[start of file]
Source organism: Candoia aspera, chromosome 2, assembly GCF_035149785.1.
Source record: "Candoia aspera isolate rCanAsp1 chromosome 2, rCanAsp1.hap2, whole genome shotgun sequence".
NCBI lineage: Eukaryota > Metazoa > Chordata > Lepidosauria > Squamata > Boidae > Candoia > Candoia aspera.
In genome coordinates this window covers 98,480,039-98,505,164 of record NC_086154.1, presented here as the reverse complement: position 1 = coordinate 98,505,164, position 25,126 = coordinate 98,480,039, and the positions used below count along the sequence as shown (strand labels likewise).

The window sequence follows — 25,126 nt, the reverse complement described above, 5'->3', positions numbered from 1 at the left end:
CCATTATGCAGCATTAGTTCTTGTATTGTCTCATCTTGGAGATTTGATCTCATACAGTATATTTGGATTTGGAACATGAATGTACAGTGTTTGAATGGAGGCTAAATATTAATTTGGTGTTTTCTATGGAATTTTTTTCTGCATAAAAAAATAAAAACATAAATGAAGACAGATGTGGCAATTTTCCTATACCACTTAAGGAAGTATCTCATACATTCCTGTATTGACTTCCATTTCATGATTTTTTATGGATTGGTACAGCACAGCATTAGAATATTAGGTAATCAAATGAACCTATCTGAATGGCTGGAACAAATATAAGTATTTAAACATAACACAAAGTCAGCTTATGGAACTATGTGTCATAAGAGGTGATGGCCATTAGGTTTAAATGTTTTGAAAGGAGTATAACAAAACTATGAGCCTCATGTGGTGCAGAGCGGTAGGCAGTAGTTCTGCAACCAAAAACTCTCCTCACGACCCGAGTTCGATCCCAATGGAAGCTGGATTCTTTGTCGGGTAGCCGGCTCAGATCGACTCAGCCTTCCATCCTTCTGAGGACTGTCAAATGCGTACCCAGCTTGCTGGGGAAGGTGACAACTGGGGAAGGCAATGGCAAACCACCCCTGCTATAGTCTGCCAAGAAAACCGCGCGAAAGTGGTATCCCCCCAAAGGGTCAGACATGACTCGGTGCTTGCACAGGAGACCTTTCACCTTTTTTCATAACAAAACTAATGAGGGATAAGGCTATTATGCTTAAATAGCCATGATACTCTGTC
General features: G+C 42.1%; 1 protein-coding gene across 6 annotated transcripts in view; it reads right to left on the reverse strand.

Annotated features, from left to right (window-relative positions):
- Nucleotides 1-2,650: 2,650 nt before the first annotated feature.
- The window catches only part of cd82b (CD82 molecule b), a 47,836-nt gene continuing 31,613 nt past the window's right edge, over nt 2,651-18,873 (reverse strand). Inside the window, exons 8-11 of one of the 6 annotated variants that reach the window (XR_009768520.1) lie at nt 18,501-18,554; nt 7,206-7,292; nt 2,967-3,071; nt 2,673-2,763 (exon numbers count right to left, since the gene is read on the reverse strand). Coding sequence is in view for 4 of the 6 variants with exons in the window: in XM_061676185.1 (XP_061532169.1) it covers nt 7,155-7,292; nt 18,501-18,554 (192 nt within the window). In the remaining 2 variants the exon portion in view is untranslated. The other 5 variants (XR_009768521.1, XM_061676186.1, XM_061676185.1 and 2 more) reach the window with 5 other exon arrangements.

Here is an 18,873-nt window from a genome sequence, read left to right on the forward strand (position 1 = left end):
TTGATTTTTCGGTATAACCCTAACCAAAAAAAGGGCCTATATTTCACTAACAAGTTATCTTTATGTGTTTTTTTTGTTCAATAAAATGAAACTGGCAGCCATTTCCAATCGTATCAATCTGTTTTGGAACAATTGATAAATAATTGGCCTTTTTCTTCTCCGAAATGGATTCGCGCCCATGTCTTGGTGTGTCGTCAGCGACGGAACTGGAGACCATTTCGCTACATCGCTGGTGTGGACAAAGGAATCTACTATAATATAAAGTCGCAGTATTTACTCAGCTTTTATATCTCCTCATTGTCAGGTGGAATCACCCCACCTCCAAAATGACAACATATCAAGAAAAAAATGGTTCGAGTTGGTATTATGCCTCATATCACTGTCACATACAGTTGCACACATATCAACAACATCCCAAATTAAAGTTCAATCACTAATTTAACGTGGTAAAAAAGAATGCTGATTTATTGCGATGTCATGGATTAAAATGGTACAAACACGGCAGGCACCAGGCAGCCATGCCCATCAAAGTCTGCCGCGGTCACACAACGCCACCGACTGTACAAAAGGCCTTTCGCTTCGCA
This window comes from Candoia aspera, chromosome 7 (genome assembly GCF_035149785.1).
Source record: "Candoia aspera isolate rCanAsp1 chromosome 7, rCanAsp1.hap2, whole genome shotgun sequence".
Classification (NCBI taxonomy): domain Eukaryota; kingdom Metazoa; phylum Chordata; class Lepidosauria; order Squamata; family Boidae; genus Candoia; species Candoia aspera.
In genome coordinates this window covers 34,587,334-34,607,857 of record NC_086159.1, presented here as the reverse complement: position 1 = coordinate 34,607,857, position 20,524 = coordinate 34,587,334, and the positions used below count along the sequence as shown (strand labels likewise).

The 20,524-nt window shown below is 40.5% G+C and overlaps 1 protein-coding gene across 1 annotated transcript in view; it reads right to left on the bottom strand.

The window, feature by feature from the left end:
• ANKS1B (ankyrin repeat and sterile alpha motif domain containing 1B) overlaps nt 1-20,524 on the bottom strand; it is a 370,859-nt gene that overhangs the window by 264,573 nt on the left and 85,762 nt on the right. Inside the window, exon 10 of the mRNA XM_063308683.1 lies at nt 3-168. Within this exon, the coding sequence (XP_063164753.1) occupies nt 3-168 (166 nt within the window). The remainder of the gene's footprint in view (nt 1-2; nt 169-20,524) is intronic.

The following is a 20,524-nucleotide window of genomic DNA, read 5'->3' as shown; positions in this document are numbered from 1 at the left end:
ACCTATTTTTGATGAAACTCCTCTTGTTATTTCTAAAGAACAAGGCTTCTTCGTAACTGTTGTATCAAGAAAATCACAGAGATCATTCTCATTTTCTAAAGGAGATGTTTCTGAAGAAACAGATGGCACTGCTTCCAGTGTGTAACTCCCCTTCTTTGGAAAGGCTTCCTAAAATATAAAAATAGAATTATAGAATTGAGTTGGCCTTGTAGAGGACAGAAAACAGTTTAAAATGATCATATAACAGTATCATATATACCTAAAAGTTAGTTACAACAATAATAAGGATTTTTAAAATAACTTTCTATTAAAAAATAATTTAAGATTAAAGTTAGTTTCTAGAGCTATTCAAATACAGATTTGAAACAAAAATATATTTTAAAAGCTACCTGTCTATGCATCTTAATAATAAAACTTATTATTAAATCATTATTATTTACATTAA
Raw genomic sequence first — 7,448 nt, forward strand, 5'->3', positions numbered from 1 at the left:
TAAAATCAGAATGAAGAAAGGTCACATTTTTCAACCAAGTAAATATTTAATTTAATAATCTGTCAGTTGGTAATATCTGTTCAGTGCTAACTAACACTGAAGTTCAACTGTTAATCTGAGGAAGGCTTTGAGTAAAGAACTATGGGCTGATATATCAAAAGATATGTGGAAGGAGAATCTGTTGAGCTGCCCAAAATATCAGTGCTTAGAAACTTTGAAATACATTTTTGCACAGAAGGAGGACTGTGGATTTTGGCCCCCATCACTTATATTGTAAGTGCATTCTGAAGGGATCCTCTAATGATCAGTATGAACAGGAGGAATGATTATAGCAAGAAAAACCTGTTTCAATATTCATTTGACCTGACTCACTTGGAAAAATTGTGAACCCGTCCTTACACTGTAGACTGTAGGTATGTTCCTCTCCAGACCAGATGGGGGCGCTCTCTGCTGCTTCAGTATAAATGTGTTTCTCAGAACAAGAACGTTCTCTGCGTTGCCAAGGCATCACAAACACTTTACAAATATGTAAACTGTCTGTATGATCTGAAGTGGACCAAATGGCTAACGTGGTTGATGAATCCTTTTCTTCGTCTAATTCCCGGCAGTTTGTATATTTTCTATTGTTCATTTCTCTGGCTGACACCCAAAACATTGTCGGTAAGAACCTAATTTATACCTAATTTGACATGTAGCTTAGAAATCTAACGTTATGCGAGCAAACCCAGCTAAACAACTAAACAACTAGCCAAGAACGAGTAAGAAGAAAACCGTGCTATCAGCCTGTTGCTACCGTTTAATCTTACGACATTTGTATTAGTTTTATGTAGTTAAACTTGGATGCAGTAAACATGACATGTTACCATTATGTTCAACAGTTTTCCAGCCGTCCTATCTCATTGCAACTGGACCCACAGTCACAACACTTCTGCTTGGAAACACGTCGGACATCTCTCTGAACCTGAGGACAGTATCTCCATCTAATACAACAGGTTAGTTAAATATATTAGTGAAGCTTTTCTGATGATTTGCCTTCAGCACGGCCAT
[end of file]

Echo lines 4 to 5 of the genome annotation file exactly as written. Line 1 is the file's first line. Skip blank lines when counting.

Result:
In genome coordinates this window covers 98,480,039-98,505,164 of record NC_086154.1, presented here as the reverse complement: position 1 = coordinate 98,505,164, position 25,126 = coordinate 98,480,039, and the positions used below count along the sequence as shown (strand labels likewise).

The window sequence follows — 25,126 nt, the reverse complement described above, 5'->3', positions numbered from 1 at the left end: